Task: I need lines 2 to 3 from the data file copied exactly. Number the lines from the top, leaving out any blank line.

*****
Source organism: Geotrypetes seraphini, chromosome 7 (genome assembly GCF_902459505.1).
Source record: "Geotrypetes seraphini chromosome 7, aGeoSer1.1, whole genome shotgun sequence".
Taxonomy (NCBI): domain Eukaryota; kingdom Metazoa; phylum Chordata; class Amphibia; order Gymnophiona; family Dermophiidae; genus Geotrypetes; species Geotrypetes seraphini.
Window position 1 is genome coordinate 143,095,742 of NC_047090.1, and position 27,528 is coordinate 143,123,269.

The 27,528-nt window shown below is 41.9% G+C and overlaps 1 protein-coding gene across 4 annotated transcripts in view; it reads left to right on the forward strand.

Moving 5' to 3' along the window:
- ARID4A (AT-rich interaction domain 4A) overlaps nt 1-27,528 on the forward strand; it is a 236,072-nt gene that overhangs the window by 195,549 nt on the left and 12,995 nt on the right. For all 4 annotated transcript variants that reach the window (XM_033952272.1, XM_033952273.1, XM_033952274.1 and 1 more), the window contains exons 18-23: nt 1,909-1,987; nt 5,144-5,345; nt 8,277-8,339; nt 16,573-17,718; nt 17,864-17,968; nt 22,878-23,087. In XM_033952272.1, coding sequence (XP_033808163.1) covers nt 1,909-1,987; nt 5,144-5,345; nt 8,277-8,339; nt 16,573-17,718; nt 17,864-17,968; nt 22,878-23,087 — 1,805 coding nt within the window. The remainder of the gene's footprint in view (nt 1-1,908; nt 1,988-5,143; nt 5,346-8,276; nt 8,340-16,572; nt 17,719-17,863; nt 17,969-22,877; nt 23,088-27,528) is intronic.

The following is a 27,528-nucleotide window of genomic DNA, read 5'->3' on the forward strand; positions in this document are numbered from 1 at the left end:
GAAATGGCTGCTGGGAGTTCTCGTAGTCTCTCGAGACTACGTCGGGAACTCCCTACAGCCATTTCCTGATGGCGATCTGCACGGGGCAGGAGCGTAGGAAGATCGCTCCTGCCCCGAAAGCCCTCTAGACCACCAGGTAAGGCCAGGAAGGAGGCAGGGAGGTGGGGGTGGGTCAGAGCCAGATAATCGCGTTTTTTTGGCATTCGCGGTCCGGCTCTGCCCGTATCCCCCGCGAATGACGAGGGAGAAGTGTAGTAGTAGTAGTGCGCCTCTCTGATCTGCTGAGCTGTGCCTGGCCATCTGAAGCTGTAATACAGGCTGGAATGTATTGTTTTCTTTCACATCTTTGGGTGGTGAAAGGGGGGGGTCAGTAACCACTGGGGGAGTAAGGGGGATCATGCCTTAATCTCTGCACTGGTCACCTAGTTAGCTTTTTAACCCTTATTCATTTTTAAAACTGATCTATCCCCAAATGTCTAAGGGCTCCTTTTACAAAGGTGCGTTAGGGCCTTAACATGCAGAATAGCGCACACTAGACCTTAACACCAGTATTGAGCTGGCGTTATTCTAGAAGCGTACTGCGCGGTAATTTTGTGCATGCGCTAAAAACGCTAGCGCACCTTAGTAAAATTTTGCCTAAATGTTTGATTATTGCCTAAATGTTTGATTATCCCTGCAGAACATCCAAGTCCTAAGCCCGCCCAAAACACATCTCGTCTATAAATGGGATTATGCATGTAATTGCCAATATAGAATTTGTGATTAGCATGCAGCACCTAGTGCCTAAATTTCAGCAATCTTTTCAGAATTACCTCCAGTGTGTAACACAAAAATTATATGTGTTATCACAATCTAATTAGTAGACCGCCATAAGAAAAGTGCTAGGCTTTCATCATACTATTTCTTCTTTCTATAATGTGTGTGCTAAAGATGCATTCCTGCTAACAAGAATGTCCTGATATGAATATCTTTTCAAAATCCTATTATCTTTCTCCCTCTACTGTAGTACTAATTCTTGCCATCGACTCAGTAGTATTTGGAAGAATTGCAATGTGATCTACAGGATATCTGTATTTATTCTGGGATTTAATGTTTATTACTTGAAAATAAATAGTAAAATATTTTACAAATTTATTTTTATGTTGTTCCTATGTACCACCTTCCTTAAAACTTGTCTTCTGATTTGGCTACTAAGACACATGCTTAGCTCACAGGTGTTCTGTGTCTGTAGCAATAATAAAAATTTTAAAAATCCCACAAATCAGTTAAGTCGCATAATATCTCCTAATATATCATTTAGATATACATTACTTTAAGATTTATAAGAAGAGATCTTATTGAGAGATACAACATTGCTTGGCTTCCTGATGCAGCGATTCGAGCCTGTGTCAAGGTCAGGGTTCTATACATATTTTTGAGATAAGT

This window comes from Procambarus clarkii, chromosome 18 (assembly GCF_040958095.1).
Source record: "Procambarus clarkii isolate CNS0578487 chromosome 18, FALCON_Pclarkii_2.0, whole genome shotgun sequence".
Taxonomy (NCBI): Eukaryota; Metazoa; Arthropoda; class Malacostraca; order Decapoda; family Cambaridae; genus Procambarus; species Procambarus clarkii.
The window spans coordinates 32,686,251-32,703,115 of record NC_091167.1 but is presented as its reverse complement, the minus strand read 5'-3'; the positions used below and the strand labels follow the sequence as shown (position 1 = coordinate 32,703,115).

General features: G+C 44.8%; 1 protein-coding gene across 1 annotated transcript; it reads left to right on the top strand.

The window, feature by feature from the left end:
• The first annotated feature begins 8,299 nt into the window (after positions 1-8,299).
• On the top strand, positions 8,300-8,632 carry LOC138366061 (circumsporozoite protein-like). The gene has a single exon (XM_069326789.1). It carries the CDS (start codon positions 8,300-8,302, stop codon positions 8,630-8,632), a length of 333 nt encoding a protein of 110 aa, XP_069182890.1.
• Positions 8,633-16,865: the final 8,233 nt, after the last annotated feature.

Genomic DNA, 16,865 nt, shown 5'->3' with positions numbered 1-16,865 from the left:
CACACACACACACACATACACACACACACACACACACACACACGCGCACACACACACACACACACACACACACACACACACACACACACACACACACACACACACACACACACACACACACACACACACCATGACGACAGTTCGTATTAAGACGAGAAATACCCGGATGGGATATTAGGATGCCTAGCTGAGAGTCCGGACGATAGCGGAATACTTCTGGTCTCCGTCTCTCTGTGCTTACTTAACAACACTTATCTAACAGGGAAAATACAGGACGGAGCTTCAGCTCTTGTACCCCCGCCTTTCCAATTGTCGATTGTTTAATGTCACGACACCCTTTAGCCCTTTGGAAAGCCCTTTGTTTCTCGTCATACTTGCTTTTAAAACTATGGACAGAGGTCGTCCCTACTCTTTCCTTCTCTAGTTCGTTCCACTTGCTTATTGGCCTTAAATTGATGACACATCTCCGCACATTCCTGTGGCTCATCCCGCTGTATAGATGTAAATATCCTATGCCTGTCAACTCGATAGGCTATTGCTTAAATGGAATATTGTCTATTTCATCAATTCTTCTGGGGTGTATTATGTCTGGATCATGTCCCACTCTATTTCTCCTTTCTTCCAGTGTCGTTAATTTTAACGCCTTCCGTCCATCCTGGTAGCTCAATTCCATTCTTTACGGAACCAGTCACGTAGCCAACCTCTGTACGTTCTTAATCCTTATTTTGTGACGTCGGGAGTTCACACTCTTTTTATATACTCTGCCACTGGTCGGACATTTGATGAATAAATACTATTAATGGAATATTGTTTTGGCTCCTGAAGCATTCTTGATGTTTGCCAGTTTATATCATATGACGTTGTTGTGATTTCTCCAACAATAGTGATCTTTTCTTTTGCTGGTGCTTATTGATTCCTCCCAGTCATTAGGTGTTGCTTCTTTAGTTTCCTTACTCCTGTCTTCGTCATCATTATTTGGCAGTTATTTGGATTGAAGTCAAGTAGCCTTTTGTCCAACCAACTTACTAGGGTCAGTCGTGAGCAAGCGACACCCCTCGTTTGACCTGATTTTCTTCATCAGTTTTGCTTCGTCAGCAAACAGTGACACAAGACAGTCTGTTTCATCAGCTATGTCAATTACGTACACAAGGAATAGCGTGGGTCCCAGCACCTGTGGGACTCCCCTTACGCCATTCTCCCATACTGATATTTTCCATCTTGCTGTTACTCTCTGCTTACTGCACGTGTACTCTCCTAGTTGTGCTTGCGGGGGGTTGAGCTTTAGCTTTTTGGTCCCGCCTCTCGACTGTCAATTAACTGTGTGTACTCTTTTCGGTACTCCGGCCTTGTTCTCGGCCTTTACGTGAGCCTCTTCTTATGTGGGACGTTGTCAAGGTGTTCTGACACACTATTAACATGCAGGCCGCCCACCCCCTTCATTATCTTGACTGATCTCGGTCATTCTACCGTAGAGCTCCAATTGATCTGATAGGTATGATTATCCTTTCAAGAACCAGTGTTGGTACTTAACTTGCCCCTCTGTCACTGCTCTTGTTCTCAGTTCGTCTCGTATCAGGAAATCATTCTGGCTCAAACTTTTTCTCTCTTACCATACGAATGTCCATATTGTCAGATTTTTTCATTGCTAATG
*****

Source record: "Geotrypetes seraphini chromosome 7, aGeoSer1.1, whole genome shotgun sequence".
Taxonomy (NCBI): domain Eukaryota; kingdom Metazoa; phylum Chordata; class Amphibia; order Gymnophiona; family Dermophiidae; genus Geotrypetes; species Geotrypetes seraphini.